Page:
This handful of billionaires and the headquarters of their companies are highly interconnected because there are systematically cross-holdings (i.e. a bank can be a shareholder in industrial companies and vice versa and, of course, investment funds such as BlackRock hold stakes in all large private companies - see box). They realized that the party was about to end and that it was time at the end of February 2020 to reap the premium over what they had paid over the last two or three years to accumulate shares and the peak of the stock market party in early 2020. They started selling and got a very good price at the beginning. Then, following a herd behaviour, all the major shareholders and all the players in the financial markets started to sell, making a good profit Profit The positive gain yielded from a company’s activity. Net profit is profit after tax. Distributable profit is the part of the net profit which can be distributed to the shareholders. before the fall in prices became such that the selling price of the shares fell below the level before the bubble started. In the meantime, the biggest and fastest made considerable gains.

The important thing for a large shareholder is to sell when the price has not yet fallen too much, therefore to sell as much and as quickly as possible, they use software programmed to sell shares as soon as the price movement reaches a certain level, hence days with considerable falls followed by a recovery the day after, because those who sold the day before at the start of the fall may think it is worth buying back shares at a price 5% or 10%, or even 20%, lower than the price at which they sold them at the start of the session the day before.

The market value of the three largest investment funds, BlackRock, Vanguard and State Street, is estimated to have fallen by $2.8 trillion in just under a month

This explains the succession of black days, followed by days of rebound. What is certain is that in spite of the momentary rebounds, the general trend is towards a real purge. The stock market bubble is bursting before our very eyes.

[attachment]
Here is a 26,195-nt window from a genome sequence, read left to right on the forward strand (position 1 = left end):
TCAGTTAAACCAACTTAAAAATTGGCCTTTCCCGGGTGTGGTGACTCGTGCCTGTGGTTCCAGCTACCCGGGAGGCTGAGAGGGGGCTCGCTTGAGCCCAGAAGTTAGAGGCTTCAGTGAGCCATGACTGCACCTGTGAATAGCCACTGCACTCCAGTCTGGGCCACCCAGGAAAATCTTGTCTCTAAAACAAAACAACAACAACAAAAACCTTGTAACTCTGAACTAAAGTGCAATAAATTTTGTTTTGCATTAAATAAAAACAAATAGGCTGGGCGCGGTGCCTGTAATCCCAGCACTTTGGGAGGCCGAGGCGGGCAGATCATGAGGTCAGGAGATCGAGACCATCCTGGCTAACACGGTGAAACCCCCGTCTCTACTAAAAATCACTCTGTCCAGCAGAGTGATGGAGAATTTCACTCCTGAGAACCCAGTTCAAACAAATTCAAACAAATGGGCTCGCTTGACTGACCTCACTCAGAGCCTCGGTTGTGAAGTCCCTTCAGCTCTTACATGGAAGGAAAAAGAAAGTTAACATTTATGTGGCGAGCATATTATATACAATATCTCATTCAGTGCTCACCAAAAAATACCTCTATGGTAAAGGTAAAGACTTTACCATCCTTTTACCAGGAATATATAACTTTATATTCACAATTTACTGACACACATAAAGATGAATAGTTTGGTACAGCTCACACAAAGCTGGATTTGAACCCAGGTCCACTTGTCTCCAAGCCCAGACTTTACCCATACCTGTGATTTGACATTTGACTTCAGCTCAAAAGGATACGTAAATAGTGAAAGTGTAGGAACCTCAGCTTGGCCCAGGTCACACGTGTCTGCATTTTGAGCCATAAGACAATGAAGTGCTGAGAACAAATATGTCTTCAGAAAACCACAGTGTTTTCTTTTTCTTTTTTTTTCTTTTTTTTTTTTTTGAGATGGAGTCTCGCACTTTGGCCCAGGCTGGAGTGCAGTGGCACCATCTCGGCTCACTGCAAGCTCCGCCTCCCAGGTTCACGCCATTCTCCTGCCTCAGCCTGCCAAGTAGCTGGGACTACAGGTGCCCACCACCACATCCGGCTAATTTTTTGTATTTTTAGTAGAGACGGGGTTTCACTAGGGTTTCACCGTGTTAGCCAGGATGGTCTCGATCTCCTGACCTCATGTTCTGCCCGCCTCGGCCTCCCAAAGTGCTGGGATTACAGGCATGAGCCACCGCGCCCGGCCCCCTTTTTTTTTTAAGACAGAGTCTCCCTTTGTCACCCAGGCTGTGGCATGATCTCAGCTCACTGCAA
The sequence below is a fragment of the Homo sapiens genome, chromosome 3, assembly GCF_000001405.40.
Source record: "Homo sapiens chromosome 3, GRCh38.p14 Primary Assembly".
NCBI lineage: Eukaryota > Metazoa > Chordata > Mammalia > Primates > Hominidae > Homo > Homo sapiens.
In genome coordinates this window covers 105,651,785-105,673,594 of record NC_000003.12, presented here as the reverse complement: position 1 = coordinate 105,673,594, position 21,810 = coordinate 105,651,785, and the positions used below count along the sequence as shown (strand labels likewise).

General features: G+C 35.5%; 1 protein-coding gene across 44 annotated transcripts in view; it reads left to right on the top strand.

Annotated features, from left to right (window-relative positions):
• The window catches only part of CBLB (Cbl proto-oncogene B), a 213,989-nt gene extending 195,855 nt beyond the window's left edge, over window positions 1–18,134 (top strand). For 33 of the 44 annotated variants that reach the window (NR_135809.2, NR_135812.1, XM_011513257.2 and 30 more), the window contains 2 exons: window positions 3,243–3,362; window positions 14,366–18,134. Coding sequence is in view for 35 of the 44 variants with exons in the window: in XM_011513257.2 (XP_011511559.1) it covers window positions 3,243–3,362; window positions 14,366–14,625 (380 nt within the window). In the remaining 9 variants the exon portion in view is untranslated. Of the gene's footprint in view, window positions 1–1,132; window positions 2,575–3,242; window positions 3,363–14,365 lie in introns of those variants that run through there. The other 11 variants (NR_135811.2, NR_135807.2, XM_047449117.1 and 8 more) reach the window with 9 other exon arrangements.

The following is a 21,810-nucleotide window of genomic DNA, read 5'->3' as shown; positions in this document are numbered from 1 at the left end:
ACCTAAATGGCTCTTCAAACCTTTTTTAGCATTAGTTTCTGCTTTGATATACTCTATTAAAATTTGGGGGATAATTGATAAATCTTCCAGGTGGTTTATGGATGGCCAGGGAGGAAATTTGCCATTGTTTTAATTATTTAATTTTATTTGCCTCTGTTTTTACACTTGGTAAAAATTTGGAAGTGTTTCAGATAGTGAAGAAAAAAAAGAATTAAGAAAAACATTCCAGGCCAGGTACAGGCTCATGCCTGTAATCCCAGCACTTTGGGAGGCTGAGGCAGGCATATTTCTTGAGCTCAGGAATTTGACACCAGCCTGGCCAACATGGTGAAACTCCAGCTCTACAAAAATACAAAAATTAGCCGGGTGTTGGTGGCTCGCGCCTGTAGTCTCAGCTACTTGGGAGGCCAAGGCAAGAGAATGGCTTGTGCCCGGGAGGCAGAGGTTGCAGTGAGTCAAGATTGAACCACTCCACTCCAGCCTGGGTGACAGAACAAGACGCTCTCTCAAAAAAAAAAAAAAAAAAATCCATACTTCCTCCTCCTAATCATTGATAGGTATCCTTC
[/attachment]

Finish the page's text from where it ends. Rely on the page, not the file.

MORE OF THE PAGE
The plunge in the stock markets has been so great that, in the end, the major groups that have launched the process of massive sales are seeing their assets shrink. They may have made gains by speculating downwards and then upwards, but at this stage of the crisis the total value of their assets has fallen sharply. The Financial Times provides an estimate for the three largest investment funds, BlackRock, Vanguard and State Street, whose market value of assets is estimated to have fallen by $2.8 trillion in just under a month (Financial Times, “World’s three biggest fund houses shed $2.8tn of assets” https://www.ft.com/content/438854a8-63b0-11ea-a6cd-df28cc3c6a68 published on 15 March 2020). 2800 billion dollars is 10% more than France’s annual GDP GDP
Gross Domestic Product
Gross Domestic Product is an aggregate measure of total production within a given territory equal to the sum of the gross values added. The measure is notoriously incomplete; for example it does not take into account any activity that does not enter into a commercial exchange. The GDP takes into account both the production of goods and the production of services. Economic growth is defined as the variation of the GDP from one period to another.
. According to the financial newspaper, while at the beginning of the year the assets held by BlackRock had reached the astronomical figure of $7.4 trillion, the plunge of the stock markets has reduced them by $1.4 trillion. Moreover, BlackRock’s stock market value fell by 28% in one month on 15 March 2020. Vanguard’s assets had reached $6.2 trillion and were reduced by $800 billion between February and March 15, 2020.

Box : BlackRock

BlackRock is the world’s largest global investment management corporation.

BlackRock operates globally with 70 offices in 30 countries and clients in 100 countries. As on January 2020, BlackRock managed assets totalled $7,400 billion. As on March 17, 2020, the value of BlackRock’s assets would have been reduced by $1400 billion. Still at the beginning of 2020, its assets were divided into two main categories: 55% in equities, 34% in bonds and the rest being marginal. Geographically, the United States accounted for 61% of total assets, Europe 31% and Asia 8%. In 2012, it exercised its voting rights at 14,872 shareholders’ meetings, including 3,800 in the United States.